10 Years in Afghanistan – A Warrior's Perspective

Exclusive to SUA

By Kerry Patton, SUA Kitchen Cabinet Member

I told myself not to write an article about Afghanistan’s 10 year war anniversary. As the saying goes, “Momma always said that if you have nothing nice to say—say nothing.” Well, I have found that after serving in and out of the Af/Pak region for the past ten years, writing has become somewhat therapeutic. Many may not like what I have to say, but personally, I know the great majority of the tactical warfighters, the men outside the wire day in and day out and those sitting in remote outposts, will understand my points better than anyone.

September 2001 changed the lives for every American. Watching national news in my North Carolina home only minutes away from Ft. Bragg, I remember seeing the first plane crash into the World Trade Center. I woke up my roommate and immediately informed him that we were under attack. I grabbed my pager anxiously awaiting “the code” to grab my kit. As we both drank coffee watching the second plane hit, witnessing Americans taking their last leap of faith, out the windows of those buildings prior to their collapse, “Ack” and I sat in complete amazement. As we both sat in awe, my hands profusely sweaty, holding that pager knowing soon, the alarm would sound.

Of course with due time, that pager sounded. What normally took only a few minutes to get through Riley Gate now took hours. Local news informed the entire Ft. Bragg populace to stay home and only essential personnel needed to be on base. We were at war.

In only a few weeks, U.S. Special Operations staged units all across Central Asia and the Middle East. Some were on aircraft carriers, others were on U.S. mega bases, and a select few created their own safe houses in remote lands near the Afghan border. Intelligence inside Afghanistan was weak at best. We relied heavily on foreign assets who had contact with unique anti-Taliban units like the Northern Alliance—again, virtually no assets were immediately inside Afghanistan.

With time, foreign assets assisted in source development, later used to work alongside our Special Operatives and their civilian counterparts inside the CIA. This process moved like lightening because within weeks of not having any worthy “in-country assets” the U.S. was capable of building an entire localized unified Afghan force ready to topple the Taliban regime.

That localized force, contrary to popular belief, wasn’t just the Northern Alliance. There were Afghans from Uzbek, Tajik, and other ethnic populations ready and willing to defeat their longtime radicalized Deobandi Islamic enemy—the Taliban.

Within only a few hard months, the Taliban retreated into the mountainous regions of the Afghanistan/Pakistan border due to a barrage of military might. The initial mission was a complete success—Taliban were no longer in control of the country. By the end of 2002 or early 2003, everything started to go ass backwards.

A new Afghan political regime was created by the United States. We created a monster that would later prove an utter mistake due primarily to corruption. U.S. Special Operators who looked as if they had become Avatars of Afghanistan due to the wearing of local garb and lax grooming standards were soon ordered to shave and wear American military uniforms. Pizza Hut, Burger King, and other fast food luxuries made it onto bases and military police started handing out traffic tickets—nothing beats bringing garrison mentality into a war zone.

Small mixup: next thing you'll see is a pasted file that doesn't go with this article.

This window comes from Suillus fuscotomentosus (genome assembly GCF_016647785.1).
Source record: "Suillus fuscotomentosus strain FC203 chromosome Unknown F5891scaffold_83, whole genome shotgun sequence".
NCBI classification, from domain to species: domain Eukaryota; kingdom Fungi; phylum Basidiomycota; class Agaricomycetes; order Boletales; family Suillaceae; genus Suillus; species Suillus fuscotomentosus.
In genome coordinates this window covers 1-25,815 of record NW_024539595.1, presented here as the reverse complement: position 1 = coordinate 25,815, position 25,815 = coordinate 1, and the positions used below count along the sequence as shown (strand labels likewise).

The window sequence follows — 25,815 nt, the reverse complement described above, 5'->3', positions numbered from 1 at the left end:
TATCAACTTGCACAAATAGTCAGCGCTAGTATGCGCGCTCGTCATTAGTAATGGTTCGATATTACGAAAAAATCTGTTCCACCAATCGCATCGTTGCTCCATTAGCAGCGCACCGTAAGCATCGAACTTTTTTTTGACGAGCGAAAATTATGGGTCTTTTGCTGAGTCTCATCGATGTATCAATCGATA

Conventional forces came into country with a force ready to clean house of the remainder pro-Taliban support mechanisms. Unfortunately, those conventional forces brought with them a very conventional attorney induced politically correct leadership—elitists from the military and State Department. ‘Rules of engagement’ (ROE) were set, and the mission dramatically changed—a hole would soon be dug virtually impossible for us to climb out of.

Nation building was not the focus in Afghanistan until the 2003/2004 timeline. By 2003, the first Provincial Reconstruction Team was operational in eastern Afghanistan. By 2006, PRT’s became official entities for the International Security Assistance Force (ISAF). Arguably, the PRT concept, which spends billions annually in reconstructing a nation that was never reconstructed after the Russian Afghan War, can be partially responsible for weakening the U.S. economy.

Tactical warfighters, not the FOB sitting hobbits often referred to as FOBIT’s, soon realized how asinine this war had become. They took every initiative to take the fight to the enemy only to find themselves often being refused artillery or air support due to some bureaucratic established ROE. Their lives were placed in grave danger. This caused many of them to forget everything they were taught in convoy operations, infantry, or other ground pounding, kick ass, and take names schoolhouses.

The enemy caught on to our tactics. They would shoot one or two rounds at a moving convoys, which often stopped in place contradicting every field manual. U.S. forces would return fire with thousands of rounds. Young children would rush around the vehicles picking up brass only later to be sold somewhere in Peshawar. Combat action badges would be awarded to every trigger puller during such engagements. In the end, such combat scenarios served the enemy as an economic adventure, depleting U.S. armament while simultaneously enriching localized disgruntled villagers.